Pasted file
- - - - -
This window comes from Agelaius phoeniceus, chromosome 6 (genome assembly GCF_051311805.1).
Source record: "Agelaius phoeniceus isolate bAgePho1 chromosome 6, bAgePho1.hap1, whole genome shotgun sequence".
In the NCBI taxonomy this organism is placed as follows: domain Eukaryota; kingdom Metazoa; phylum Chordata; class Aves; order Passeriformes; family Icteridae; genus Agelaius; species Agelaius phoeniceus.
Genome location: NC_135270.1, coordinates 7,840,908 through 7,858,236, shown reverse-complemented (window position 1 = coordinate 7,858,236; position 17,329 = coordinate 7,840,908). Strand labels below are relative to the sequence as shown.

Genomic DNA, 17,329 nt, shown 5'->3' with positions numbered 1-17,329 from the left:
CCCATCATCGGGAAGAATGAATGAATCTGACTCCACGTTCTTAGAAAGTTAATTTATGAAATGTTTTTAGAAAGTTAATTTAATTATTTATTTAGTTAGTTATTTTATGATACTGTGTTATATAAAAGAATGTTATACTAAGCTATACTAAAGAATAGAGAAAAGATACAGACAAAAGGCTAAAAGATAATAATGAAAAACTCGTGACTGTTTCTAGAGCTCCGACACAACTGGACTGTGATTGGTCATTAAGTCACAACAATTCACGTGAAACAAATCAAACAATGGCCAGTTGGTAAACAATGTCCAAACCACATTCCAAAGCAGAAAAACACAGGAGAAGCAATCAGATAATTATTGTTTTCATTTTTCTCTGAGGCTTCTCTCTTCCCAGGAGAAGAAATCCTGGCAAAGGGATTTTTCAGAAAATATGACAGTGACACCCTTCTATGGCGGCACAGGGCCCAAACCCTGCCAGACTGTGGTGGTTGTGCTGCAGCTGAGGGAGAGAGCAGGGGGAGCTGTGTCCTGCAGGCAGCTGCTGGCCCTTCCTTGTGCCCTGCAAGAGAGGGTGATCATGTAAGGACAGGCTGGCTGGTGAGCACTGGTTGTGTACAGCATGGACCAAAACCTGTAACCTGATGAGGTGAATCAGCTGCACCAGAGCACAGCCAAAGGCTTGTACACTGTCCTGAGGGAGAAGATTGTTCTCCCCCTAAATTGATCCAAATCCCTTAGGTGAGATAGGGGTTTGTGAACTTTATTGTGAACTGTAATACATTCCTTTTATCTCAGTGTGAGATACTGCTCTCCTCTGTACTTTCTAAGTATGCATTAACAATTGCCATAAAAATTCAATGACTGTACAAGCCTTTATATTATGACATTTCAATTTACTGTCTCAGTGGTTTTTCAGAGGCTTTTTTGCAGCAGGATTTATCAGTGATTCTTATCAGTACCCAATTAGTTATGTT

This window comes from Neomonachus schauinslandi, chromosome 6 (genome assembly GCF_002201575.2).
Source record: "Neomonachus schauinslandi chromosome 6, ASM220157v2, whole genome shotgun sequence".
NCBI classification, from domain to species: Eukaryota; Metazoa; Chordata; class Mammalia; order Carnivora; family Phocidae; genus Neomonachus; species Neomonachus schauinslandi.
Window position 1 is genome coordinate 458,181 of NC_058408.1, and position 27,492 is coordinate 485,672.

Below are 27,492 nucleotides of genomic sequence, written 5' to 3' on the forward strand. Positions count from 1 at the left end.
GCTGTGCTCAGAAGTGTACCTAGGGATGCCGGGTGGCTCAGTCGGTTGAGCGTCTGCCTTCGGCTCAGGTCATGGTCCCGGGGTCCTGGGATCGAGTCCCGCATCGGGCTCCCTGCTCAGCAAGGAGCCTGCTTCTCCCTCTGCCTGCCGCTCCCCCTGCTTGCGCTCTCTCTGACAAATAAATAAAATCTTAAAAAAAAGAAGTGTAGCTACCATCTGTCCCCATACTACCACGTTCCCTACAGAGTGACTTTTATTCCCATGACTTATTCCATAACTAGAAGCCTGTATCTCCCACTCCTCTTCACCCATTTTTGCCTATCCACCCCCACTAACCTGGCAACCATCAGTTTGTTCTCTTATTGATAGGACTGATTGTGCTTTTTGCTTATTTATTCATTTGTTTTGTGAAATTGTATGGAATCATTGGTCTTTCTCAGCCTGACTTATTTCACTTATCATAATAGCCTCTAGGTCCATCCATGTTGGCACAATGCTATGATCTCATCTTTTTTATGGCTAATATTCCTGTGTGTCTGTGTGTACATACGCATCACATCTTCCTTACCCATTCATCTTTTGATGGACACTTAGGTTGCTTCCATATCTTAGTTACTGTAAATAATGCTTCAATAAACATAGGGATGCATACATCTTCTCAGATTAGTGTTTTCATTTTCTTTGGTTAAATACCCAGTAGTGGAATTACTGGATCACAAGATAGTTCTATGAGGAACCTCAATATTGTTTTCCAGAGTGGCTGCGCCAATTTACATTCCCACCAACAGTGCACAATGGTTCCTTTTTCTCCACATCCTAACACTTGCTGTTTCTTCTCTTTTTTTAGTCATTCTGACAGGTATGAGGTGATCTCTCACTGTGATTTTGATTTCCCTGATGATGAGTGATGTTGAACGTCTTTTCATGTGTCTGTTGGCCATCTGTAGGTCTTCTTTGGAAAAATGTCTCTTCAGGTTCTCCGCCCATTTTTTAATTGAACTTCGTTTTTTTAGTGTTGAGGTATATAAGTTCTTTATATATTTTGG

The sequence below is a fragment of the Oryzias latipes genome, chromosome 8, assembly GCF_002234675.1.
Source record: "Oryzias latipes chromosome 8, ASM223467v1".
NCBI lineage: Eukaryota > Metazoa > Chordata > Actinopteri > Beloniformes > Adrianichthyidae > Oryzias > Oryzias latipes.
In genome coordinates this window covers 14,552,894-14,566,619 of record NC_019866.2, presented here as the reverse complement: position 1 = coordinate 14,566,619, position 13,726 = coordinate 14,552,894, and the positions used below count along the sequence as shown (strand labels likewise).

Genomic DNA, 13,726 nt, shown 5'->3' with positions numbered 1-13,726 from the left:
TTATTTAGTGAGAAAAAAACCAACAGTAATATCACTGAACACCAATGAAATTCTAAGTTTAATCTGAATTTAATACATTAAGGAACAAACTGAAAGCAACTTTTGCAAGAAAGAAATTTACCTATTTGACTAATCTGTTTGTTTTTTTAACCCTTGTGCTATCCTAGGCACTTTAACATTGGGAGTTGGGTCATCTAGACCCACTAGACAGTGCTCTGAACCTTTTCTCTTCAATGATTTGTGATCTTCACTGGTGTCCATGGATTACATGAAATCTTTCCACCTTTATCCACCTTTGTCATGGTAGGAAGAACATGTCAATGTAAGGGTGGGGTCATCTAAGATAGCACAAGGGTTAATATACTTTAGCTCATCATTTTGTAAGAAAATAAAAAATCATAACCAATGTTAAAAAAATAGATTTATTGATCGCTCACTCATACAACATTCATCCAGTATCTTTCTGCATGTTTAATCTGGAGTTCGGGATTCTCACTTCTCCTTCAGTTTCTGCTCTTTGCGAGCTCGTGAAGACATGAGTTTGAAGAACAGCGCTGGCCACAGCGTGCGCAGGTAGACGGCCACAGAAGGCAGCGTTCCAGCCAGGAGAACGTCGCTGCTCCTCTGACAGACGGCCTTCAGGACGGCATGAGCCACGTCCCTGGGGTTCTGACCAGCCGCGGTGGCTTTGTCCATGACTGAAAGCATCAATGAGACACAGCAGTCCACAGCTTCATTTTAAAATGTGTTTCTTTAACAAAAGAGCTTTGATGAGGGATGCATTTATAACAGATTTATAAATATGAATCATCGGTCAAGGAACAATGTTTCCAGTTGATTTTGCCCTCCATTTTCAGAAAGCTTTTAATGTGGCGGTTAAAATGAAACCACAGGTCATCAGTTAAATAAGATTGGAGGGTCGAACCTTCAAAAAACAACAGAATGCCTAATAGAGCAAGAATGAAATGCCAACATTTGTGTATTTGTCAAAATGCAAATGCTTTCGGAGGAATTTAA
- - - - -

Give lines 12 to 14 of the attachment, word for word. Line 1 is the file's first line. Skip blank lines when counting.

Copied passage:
GCTGTGCTCAGAAGTGTACCTAGGGATGCCGGGTGGCTCAGTCGGTTGAGCGTCTGCCTTCGGCTCAGGTCATGGTCCCGGGGTCCTGGGATCGAGTCCCGCATCGGGCTCCCTGCTCAGCAAGGAGCCTGCTTCTCCCTCTGCCTGCCGCTCCCCCTGCTTGCGCTCTCTCTGACAAATAAATAAAATCTTAAAAAAAAGAAGTGTAGCTACCATCTGTCCCCATACTACCACGTTCCCTACAGAGTGACTTTTATTCCCATGACTTATTCCATAACTAGAAGCCTGTATCTCCCACTCCTCTTCACCCATTTTTGCCTATCCACCCCCACTAACCTGGCAACCATCAGTTTGTTCTCTTATTGATAGGACTGATTGTGCTTTTTGCTTATTTATTCATTTGTTTTGTGAAATTGTATGGAATCATTGGTCTTTCTCAGCCTGACTTATTTCACTTATCATAATAGCCTCTAGGTCCATCCATGTTGGCACAATGCTATGATCTCATCTTTTTTATGGCTAATATTCCTGTGTGTCTGTGTGTACATACGCATCACATCTTCCTTACCCATTCATCTTTTGATGGACACTTAGGTTGCTTCCATATCTTAGTTACTGTAAATAATGCTTCAATAAACATAGGGATGCATACATCTTCTCAGATTAGTGTTTTCATTTTCTTTGGTTAAATACCCAGTAGTGGAATTACTGGATCACAAGATAGTTCTATGAGGAACCTCAATATTGTTTTCCAGAGTGGCTGCGCCAATTTACATTCCCACCAACAGTGCACAATGGTTCCTTTTTCTCCACATCCTAACACTTGCTGTTTCTTCTCTTTTTTTAGTCATTCTGACAGGTATGAGGTGATCTCTCACTGTGATTTTGATTTCCCTGATGATGAGTGATGTTGAACGTCTTTTCATGTGTCTGTTGGCCATCTGTAGGTCTTCTTTGGAAAAATGTCTCTTCAGGTTCTCCGCCCATTTTTTAATTGAACTTCGTTTTTTTAGTGTTGAGGTATATAAGTTCTTTATATATTTTGG

The sequence below is a fragment of the Oryzias latipes genome, chromosome 8, assembly GCF_002234675.1.
Source record: "Oryzias latipes chromosome 8, ASM223467v1".